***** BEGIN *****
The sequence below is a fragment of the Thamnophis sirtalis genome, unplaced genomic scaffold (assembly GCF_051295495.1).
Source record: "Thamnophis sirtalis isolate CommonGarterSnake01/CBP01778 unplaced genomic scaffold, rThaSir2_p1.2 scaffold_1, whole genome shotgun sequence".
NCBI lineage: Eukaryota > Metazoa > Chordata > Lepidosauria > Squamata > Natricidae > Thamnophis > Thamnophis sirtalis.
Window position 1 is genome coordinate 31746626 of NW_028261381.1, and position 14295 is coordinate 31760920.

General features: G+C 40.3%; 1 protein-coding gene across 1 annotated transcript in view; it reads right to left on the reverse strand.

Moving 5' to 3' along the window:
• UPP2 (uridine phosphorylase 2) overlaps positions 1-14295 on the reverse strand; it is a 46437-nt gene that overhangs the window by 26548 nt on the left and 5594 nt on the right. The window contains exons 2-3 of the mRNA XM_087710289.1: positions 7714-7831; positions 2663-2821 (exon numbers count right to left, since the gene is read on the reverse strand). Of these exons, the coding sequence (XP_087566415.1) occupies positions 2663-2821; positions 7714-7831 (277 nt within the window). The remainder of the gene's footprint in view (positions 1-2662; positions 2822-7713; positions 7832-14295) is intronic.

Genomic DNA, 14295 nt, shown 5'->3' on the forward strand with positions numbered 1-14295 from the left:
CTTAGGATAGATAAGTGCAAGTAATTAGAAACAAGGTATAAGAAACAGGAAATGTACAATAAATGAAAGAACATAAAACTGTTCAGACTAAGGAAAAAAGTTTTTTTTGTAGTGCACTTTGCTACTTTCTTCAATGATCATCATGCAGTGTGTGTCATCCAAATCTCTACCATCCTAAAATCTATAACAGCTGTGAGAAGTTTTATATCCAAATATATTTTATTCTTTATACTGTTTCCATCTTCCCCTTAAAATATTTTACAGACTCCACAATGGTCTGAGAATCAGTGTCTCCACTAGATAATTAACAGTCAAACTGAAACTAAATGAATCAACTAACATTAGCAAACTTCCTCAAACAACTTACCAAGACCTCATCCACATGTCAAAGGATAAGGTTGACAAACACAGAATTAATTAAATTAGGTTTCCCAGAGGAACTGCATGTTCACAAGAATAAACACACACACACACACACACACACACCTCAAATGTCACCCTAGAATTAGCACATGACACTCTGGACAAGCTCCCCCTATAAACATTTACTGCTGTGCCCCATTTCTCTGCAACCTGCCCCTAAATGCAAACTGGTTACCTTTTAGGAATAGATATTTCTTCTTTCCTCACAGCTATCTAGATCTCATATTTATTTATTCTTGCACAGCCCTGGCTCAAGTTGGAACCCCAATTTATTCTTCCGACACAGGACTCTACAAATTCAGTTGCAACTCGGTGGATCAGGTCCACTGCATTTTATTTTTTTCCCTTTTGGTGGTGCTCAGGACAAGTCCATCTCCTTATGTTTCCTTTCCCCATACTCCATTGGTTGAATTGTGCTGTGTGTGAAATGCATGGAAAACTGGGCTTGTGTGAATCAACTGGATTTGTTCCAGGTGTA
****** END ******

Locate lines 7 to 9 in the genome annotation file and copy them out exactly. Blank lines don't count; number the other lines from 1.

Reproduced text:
• UPP2 (uridine phosphorylase 2) overlaps positions 1-14295 on the reverse strand; it is a 46437-nt gene that overhangs the window by 26548 nt on the left and 5594 nt on the right. The window contains exons 2-3 of the mRNA XM_087710289.1: positions 7714-7831; positions 2663-2821 (exon numbers count right to left, since the gene is read on the reverse strand). Of these exons, the coding sequence (XP_087566415.1) occupies positions 2663-2821; positions 7714-7831 (277 nt within the window). The remainder of the gene's footprint in view (positions 1-2662; positions 2822-7713; positions 7832-14295) is intronic.

Genomic DNA, 14295 nt, shown 5'->3' on the forward strand with positions numbered 1-14295 from the left:
CTTAGGATAGATAAGTGCAAGTAATTAGAAACAAGGTATAAGAAACAGGAAATGTACAATAAATGAAAGAACATAAAACTGTTCAGACTAAGGAAAAAAGTTTTTTTTGTAGTGCACTTTGCTACTTTCTTCAATGATCATCATGCAGTGTGTGTCATCCAAATCTCTACCATCCTAAAATCTATAACAGCTGTGAGAAGTTTTATATCCAAATATATTTTATTCTTTATACTGTTTCCATCTTCCCCTTAAAATATTTTACAGACTCCACAATGGTCTGAGAATCAGTGTCTCCACTAGATAATTAACAGTCAAACTGAAACTAAATGAATCAACTAACATTAGCAAACTTCCTCAAACAACTTACCAAGACCTCATCCACATGTCAAAGGATAAGGTTGACAAACACAGAATTAATTAAATTAGGTTTCCCAGAGGAACTGCATGTTCACAAGAATAAACACACACACACACACACACACACACCTCAAATGTCACCCTAGAATTAGCACATGACACTCTGGACAAGCTCCCCCTATAAACATTTACTGCTGTGCCCCATTTCTCTGCAACCTGCCCCTAAATGCAAACTGGTTACCTTTTAGGAATAGATATTTCTTCTTTCCTCACAGCTATCTAGATCTCATATTTATTTATTCTTGCACAGCCCTGGCTCAAGTTGGAACCCCAATTTATTCTTCCGACACAGGACTCTACAAATTCAGTTGCAACTCGGTGGATCAGGTCCACTGCATTTTATTTTTTTCCCTTTTGGTGGTGCTCAGGACAAGTCCATCTCCTTATGTTTCCTTTCCCCATACTCCATTGGTTGAATTGTGCTGTGTGTGAAATGCATGGAAAACTGGGCTTGTGTGAATCAACTGGATTTGTTCCAGGTGTA